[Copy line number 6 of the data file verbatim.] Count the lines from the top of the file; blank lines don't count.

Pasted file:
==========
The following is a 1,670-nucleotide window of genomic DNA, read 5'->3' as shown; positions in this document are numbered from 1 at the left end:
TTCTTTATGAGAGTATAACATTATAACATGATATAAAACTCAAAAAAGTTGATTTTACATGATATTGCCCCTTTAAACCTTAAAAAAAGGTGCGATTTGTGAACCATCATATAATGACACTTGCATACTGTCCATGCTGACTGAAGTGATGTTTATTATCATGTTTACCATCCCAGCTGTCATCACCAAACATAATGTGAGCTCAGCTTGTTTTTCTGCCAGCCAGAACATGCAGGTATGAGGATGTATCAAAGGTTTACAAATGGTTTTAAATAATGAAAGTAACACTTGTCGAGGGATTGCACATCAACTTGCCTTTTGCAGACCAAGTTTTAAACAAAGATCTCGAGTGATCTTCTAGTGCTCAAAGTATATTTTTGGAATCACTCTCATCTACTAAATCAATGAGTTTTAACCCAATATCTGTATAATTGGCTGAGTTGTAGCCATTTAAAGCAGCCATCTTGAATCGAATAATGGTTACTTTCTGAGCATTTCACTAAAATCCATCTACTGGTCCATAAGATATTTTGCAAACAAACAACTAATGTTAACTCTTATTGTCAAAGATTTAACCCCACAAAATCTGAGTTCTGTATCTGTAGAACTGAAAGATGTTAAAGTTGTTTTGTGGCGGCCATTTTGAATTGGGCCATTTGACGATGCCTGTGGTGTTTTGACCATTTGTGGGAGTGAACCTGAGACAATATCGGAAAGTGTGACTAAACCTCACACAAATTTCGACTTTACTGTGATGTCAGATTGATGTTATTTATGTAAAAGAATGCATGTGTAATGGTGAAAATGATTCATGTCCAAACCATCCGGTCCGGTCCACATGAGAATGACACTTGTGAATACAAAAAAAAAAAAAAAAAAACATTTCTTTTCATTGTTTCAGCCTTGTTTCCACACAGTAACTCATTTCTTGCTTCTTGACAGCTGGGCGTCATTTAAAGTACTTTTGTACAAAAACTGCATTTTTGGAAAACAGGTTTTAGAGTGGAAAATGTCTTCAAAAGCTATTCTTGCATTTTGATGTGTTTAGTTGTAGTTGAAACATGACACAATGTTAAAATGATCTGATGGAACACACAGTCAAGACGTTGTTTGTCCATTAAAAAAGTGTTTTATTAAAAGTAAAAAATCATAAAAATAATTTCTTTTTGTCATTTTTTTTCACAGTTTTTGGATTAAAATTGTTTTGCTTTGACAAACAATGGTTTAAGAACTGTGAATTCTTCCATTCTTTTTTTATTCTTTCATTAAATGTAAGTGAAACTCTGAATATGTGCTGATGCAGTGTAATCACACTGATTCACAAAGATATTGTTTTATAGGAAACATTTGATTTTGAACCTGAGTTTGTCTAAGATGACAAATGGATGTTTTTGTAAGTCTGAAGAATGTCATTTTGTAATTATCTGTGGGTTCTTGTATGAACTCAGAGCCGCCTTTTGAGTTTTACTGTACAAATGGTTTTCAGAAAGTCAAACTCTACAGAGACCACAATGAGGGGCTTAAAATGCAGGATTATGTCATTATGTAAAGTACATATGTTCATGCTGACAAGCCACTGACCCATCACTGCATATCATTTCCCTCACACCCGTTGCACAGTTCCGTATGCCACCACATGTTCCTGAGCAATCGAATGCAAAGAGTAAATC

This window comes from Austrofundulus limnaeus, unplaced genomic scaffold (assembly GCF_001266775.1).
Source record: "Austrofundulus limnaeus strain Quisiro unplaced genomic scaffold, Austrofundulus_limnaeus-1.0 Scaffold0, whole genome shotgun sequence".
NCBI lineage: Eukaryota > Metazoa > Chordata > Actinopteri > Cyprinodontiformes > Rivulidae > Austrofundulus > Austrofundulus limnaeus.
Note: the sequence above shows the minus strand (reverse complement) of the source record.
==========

Note: the sequence above shows the minus strand (reverse complement) of the source record.